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The report of the Secretariat of the Framework Convention on Tobacco Control (FCTC), “Global Progress in Implementation of the FCTC”, (document FCTC/COP/7/4), notes the incredible advances we’ve made in implementing the life-saving measures of the treaty – often despite aggressive attempts by the tobacco industry to block, weaken, and delay them.

And the long-awaited legal victories in Uruguay and Australia over Big Tobacco have been wind in the sails of public health officials globally.

However, the summary also notes one incredibly important conclusion: “the tobacco industry continues to be the most important barrier in implementation of the Convention”.

This stark reminder highlights the urgency of national-level implementation of FCTC Article 5.3, which states: “In setting and implementing their public health policies with respect to tobacco control, Parties shall act to protect these policies from commercial and other vested interests of the tobacco industry in accordance with national law.”

Article 5.3 is the most powerful tool at Parties’ disposal to neutralise the money, power, and influence of this deadly industry and its allies. Implementation of this powerful measure at the national level, which safeguards and facilitates implementation of all other articles of the treaty, must be prioritised by the Parties at COP7. This means reviewing lessons learned from both the progress and challenges contained in the Secretariat’s report, but also a renewed commitment to prioritising implementation of Article 5.3 and its guidelines at the national level, coupled with additional investment and resourcing.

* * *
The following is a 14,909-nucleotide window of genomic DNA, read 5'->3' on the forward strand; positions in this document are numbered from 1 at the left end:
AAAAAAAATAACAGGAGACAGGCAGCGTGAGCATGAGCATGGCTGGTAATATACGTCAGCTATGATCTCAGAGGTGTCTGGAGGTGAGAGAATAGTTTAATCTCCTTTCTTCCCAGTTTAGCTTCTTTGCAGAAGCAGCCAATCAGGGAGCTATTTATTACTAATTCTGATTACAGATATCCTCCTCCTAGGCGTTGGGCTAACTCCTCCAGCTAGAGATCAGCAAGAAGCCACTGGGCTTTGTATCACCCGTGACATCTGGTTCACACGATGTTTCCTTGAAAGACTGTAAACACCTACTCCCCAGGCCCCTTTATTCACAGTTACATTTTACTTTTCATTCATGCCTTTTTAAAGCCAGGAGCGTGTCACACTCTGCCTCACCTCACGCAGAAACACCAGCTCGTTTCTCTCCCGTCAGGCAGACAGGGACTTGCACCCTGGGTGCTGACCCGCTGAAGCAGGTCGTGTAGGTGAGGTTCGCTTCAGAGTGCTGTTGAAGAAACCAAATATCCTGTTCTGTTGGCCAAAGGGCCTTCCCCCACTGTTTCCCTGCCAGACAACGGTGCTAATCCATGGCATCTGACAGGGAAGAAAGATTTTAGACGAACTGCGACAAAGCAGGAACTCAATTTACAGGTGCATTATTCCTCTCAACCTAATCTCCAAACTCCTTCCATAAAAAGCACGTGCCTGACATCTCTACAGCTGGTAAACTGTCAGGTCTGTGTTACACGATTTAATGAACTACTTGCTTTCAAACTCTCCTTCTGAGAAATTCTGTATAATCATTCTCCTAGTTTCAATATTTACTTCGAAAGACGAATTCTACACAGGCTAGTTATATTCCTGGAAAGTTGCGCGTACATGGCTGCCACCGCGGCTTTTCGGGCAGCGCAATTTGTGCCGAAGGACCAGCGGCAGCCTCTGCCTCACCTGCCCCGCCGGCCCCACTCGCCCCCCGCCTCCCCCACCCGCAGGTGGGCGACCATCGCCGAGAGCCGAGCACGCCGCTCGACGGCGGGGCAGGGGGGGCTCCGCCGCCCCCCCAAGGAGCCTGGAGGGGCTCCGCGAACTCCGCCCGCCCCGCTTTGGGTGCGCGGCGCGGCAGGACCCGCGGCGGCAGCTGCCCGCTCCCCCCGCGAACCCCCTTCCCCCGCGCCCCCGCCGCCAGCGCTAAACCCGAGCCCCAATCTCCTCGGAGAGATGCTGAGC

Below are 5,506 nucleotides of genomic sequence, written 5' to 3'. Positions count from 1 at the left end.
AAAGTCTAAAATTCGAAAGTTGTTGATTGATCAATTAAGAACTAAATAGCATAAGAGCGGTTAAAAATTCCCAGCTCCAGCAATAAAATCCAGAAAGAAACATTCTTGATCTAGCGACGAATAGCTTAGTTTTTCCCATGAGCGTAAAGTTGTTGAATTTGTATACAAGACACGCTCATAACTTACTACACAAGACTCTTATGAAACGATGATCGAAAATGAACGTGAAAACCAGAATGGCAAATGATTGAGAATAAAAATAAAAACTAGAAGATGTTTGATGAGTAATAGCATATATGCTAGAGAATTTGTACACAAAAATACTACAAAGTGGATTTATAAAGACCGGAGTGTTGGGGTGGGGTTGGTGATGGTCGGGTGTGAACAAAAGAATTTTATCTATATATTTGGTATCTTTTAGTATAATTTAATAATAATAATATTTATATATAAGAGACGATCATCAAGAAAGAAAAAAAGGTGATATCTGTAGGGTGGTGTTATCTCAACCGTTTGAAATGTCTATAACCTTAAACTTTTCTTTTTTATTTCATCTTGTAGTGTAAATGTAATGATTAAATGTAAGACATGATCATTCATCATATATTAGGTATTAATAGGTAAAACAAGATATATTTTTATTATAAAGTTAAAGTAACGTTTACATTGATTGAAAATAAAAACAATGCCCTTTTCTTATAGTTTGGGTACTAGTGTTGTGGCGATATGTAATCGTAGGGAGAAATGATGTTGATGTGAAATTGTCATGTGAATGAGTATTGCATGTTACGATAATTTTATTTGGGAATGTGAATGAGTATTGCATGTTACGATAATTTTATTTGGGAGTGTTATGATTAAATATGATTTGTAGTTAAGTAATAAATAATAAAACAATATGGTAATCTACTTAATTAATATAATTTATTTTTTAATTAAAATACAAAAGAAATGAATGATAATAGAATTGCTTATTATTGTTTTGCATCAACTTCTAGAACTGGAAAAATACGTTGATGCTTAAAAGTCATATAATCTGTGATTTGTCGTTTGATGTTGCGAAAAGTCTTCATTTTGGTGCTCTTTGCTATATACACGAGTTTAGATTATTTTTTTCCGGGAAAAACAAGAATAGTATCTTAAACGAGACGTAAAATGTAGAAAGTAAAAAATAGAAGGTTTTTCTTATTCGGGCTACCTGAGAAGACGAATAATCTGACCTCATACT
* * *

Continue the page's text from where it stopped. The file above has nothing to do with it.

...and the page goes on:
To date, dozens of governments have begun to implement measures in line with Article 5.3 at the national level, and more are expected to follow suit.

For instance, Norway has divested more than US$2 billion from the tobacco industry. Uganda incorporated almost all of the Article 5.3 guidelines into a national tobacco control bill signed into law this year.

Brazil adopted ethical guidelines for representatives of its tobacco control commission, CONICQ, requiring that it has no ties with the tobacco industry.

The European Union has terminated its agreement with Philip Morris International. Australia publishes all meetings between government officials and the tobacco industry on a public website. And the Philippines has barred public officials from interacting with the tobacco industry unless strictly necessary for regulation.

When Parties prioritise implementing Contiued on page 8 measures in line with Article 5.3, it pays huge dividends for tobacco control across the board. By investing time and energy up front into cleaning up the policymaking process and changing the culture within government to recognise the fundamental and irreconcilable conflict of interest between the tobacco industry and public health, Parties find it much easier to pass any and all tobacco control measures into law.

Yet it remains clear that more work needs to be done. For one, though many health ministries have implemented policies in line with Article 5.3, other agencies, such as trade and agriculture, often have not, opening the door to tobacco industry influence. In addition, Article 5.3 is more akin to a good governance measure than a public health measure per se. This can be a barrier for public health officials who don’t have the expertise to implement and enforce, for example, conflict of interest policies for government employees. It also requires coordination across agencies to ensure the article and guidelines are enforced beyond the ministry of health.

Several COP7 agenda items will address the tobacco industry.

Civil society will be watching governments closely.

John Stewart
Deputy Campaign Director: Water & Tobacco, Corporate Accountability International

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